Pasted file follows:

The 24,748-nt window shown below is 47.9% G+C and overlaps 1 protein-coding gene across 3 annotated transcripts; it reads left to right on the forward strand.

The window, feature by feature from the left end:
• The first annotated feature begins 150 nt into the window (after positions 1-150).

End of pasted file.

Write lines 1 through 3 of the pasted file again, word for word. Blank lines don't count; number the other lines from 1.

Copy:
The 24,748-nt window shown below is 47.9% G+C and overlaps 1 protein-coding gene across 3 annotated transcripts; it reads left to right on the forward strand.

The window, feature by feature from the left end:
• The first annotated feature begins 150 nt into the window (after positions 1-150).